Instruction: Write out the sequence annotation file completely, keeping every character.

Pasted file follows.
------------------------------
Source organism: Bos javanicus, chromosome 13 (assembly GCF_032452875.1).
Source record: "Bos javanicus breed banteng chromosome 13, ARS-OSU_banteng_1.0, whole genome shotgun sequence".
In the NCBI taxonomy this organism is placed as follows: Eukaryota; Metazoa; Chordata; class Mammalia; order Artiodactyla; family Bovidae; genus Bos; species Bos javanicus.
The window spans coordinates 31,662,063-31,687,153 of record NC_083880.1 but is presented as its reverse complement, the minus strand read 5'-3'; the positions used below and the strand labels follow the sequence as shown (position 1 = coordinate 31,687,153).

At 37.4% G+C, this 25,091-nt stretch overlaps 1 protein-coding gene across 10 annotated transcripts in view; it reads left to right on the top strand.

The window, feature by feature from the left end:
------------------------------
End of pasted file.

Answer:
Source organism: Bos javanicus, chromosome 13 (assembly GCF_032452875.1).
Source record: "Bos javanicus breed banteng chromosome 13, ARS-OSU_banteng_1.0, whole genome shotgun sequence".
In the NCBI taxonomy this organism is placed as follows: Eukaryota; Metazoa; Chordata; class Mammalia; order Artiodactyla; family Bovidae; genus Bos; species Bos javanicus.
The window spans coordinates 31,662,063-31,687,153 of record NC_083880.1 but is presented as its reverse complement, the minus strand read 5'-3'; the positions used below and the strand labels follow the sequence as shown (position 1 = coordinate 31,687,153).

At 37.4% G+C, this 25,091-nt stretch overlaps 1 protein-coding gene across 10 annotated transcripts in view; it reads left to right on the top strand.

The window, feature by feature from the left end: